By DOCS Writing Staff

For the past 30 years, dentists have found that providing the combination of acetaminophen and ibuprofen to patients post dental care has relieved pain and reduced the use of opioids. However, a recent study published in the Journal of Virology  suggests that dentists should modify their analgesic recommendations before, during, and after a patient is given the COVID-19 vaccine.

The study examined the impact of nonsteroidal anti-inflammatory drugs (NSAIDs) on severe coronavirus symptoms, as they are often used for pain and inflammation relief. However, it was discovered that NSAID treatment could impair the immune response and production of antibodies in mice. And while the studies have not demonstrated a detrimental outcome in COVID-19 patients taking NSAIDs, the findings raise the possibility that this category of analgesics could alter or diminish the immune response to the vaccine.

Therefore, DOCS Education’s Medical Director, Dr. Leslie Fang suggests avoiding the use of ibuprofen (Advil, Motrin) for patient’s pain relief while they are undergoing the COVID-19 vaccination schedule. If analgesics are required, choose acetaminophen (Tylenol) and ensure the timing does not contradict the suggested recommendations by the CDC.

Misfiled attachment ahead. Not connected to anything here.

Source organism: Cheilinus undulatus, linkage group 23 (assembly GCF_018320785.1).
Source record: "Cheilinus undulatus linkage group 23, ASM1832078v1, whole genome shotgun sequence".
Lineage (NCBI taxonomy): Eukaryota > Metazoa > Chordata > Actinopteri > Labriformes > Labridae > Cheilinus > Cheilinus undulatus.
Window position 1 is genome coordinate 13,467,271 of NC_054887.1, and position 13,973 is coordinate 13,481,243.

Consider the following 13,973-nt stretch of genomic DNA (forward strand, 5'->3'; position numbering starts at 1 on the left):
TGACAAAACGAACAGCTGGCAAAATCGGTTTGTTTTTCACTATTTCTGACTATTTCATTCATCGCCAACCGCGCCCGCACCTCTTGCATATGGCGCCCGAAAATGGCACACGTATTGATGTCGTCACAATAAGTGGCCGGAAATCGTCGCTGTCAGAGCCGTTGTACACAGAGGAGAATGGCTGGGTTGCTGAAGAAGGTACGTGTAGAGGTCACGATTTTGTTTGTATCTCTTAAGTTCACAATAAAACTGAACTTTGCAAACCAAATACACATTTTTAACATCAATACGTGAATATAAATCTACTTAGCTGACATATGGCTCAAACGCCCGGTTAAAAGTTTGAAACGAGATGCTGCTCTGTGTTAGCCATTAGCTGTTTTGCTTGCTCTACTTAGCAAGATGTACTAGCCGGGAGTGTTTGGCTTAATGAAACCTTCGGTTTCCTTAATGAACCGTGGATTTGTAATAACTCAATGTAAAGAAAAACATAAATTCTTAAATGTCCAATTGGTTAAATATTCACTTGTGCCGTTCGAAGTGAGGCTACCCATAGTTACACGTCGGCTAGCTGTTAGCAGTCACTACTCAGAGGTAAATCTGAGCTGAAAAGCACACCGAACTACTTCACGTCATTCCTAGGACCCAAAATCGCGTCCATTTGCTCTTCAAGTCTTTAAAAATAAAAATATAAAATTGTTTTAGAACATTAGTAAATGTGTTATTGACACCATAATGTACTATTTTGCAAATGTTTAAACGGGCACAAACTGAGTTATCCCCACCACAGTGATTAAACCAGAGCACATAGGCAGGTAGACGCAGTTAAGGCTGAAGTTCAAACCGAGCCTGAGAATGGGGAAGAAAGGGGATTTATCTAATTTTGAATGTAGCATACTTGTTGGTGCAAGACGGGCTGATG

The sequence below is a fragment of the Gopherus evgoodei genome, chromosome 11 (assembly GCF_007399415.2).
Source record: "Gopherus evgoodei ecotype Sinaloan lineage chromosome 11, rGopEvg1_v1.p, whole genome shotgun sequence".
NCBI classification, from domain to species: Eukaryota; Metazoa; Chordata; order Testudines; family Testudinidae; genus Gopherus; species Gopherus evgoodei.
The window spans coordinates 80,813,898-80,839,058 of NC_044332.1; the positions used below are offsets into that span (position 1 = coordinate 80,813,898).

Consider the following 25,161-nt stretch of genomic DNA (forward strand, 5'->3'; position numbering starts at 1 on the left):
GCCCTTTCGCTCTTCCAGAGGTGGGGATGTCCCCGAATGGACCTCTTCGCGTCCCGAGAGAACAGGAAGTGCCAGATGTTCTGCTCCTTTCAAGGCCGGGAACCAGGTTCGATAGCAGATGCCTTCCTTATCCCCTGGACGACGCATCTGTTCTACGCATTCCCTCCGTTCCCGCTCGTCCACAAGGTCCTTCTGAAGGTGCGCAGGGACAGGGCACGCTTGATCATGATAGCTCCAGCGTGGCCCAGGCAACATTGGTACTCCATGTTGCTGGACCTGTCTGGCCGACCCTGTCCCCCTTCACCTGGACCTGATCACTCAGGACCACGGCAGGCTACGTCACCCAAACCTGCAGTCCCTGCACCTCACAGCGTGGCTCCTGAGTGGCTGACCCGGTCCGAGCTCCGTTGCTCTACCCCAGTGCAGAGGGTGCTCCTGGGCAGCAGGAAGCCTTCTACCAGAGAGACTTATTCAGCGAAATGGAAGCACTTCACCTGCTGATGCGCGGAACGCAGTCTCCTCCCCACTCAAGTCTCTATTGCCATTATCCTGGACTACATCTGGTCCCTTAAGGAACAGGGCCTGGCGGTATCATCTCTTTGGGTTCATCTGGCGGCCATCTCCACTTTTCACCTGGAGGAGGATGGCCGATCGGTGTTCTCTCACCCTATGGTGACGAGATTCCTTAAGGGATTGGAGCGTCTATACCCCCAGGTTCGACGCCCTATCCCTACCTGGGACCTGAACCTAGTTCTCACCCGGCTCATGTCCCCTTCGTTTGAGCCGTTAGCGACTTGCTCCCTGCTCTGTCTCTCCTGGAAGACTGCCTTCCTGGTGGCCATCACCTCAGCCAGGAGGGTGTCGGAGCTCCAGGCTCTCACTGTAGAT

The information contained in this, or any case study post in Incisor, should never be considered a proper replacement for necessary training and/or education regarding adult oral conscious sedation. Regulations regarding sedation vary by state. This is an educational and informational piece. DOCS Education accepts no liability whatsoever for any damages resulting from any direct or indirect recipient's use of or failure to use any of the information contained herein. DOCS Education would be happy to answer any questions or concerns mailed to us at 3250 Airport Way S, Suite 701 | Seattle, WA 98134. Please print a copy of this posting and include it with your question or request.
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